FRAMINGHAM, MA – The prolonged cold weather and repeated snowstorms Massachusetts is experiencing have contributed to potentially dangerous conditions for businesses and homes alike. Heavy mounds of snow are creating severe roof load conditions. The Massachusetts Emergency Management Agency (MEMA) has received reports of over 100 full and partial roof collapses over the last week. Additionally the Department of Fire Services (DFS) has received numerous reports of gas leaks and fires caused by snow and icicles falling on gas piping and meters.
With the potential for more snow and/or rain in the forecast, residents and businesses are strongly encouraged to have snow and ice cleared from roofs before this weekend’s storm, which could exacerbate the risk of roof and/or structural failure.
Homeowners, tenants, and businesses should be cognizant of the danger posed by heavy snow loads on roofs, and the importance of recognizing the warning signs of potential structural weaknesses. In many instances, the risks posed by accumulated snow can be mitigated by safely removing snow from roofs Flat and low pitched roofs, most often found on industrial buildings, but also used in certain home designs, are at the greatest risk of buckling under heavy snow and ice accumulations.
To safely remove snow from roofs, the Massachusetts Department of Public Safety (DPS), DFS and MEMA recommend the following tips:
· Use a snow rake for pitched roofs (available at most hardware stores) to remove snow from your roof.
· Start from the edge and work your way into the roof.
· Try to shave the snow down to 2 or 3 inches on the roof instead of scraping the roof clean, which will risk damage to your shingles or other roof covering.
o Keep all ladders, shovels and roof rakes away from utility wires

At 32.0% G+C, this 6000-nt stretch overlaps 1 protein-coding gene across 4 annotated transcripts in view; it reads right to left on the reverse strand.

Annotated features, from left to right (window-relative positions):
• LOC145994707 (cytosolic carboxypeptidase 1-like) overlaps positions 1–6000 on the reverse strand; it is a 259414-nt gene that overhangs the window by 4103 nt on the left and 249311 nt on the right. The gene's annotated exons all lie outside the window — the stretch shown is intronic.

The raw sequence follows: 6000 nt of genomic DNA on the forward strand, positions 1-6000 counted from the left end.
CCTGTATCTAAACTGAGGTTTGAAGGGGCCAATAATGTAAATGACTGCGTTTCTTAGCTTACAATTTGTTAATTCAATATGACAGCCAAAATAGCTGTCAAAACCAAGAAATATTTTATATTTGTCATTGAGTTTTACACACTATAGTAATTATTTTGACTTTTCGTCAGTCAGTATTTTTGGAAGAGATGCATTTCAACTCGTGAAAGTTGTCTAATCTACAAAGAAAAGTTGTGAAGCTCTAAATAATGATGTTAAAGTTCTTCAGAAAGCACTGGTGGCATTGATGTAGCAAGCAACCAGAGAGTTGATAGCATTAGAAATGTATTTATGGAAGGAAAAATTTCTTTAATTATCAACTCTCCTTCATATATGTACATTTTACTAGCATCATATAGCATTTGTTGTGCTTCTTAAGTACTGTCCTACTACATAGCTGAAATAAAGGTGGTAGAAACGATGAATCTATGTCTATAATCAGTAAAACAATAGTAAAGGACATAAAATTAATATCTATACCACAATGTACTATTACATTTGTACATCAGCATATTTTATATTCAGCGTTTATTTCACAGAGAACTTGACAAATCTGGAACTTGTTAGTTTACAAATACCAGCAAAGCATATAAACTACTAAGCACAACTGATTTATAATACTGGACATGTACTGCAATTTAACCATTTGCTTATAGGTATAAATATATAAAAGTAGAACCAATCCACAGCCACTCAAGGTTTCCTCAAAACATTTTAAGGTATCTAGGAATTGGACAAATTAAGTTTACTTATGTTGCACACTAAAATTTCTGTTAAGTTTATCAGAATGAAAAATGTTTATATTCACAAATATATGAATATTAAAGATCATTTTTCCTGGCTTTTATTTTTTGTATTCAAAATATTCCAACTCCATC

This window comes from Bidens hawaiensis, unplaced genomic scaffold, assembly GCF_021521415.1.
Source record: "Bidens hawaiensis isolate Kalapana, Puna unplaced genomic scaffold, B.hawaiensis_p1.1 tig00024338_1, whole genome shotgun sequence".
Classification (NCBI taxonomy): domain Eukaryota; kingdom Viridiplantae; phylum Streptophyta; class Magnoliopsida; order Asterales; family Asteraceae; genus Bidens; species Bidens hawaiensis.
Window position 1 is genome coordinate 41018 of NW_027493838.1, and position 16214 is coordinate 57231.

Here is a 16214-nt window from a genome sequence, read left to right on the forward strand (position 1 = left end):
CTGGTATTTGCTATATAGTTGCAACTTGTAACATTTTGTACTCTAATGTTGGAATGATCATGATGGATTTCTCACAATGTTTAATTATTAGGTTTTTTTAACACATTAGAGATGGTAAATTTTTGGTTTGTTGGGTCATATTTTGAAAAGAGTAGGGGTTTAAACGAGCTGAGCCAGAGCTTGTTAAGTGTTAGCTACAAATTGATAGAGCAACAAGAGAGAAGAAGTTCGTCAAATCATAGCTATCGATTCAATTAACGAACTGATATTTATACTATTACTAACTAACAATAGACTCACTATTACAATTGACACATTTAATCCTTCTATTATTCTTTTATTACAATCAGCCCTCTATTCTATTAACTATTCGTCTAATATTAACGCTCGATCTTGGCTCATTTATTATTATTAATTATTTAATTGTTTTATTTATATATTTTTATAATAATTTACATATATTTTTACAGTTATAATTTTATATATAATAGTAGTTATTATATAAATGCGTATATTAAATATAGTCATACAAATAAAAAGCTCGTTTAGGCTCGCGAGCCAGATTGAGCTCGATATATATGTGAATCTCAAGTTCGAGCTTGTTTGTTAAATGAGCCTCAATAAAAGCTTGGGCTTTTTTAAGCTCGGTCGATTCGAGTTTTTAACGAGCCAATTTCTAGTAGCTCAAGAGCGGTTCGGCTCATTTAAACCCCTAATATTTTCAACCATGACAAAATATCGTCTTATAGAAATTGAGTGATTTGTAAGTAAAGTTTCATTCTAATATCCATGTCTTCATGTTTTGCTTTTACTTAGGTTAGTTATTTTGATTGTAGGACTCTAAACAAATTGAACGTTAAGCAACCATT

o Plastic shovels are usually best. Metal tools may cause damage to your roof.
o Shovel snow from flat roofs throwing the snow over the side, away from the building.
· Remove large icicles carefully if they’re hanging over doorways and walkways. Consider knocking down icicles through windows using a broom stick.
· Protect utilities meters and piping from falling snow, icicles, and melting water.
· Wear protective headgear and goggles when performing any of these tasks.
· Consider hiring professionals to do the job. The combination of heights plus ice makes this one of the more dangerous house chores. If you choose to do the task yourself, have someone outside with you to assist.
· Keep gutters and drains clean, free of ice and snow and keep downspouts clean at ground level.
· Unless approved by a registered professional engineer, don’t add your weight or the weight of equipment to the roof.
· Don’t use a ladder since ice tends to build up on both the rungs of the ladder and the soles of your boots.
· Don’t use blow torches, open-flame, or electric heating devices like hair dryers or heat guns to remove snow and ice.
· Don’t try to remove ice or icicles from utility wires or meters. Call your utility company for assistance.
How to Recognize Problems with Roofs
· Sagging roofs
· Severe roof leaks
· Cracked or split wood members
· Bends or ripples in supports
· Cracks in walls or masonry
· Sheared off screws from steel frames
· Sprinkler heads that have dropped down below ceiling tiles
· Doors that pop open
· Doors or windows that are difficult to open
· Bowed utility pipes or conduit attached at ceiling
· Creaking, cracking or popping sounds
What to Do if You Have Problems
· If you notice any signs that you have a problem with your roof, or suspect a gas leak, leave the building immediately without touching light switches and call 9-1-1 from safely outside the building.
· For general questions, call your local building or fire department business line.
Other Safety Tips for Homeowners
· Clear snow away from furnace and dryer exhaust vents to prevent carbon monoxide poisoning. Make sure you have working smoke and carbon monoxide alarms on every level of your home.
· Clear snow from fire hydrants near your home or business.
· Clear snow from storm drains near your home or business to prevent street flooding.
To receive emergency information on your smartphone, including severe weather alerts from the National Weather Service and emergency information from MEMA, download the Massachusetts Alerts free app. To learn more about Massachusetts Alerts, and for additional information on how to download the free app onto your smartphone, visit: http://www.mass.gov/mema/mobileapp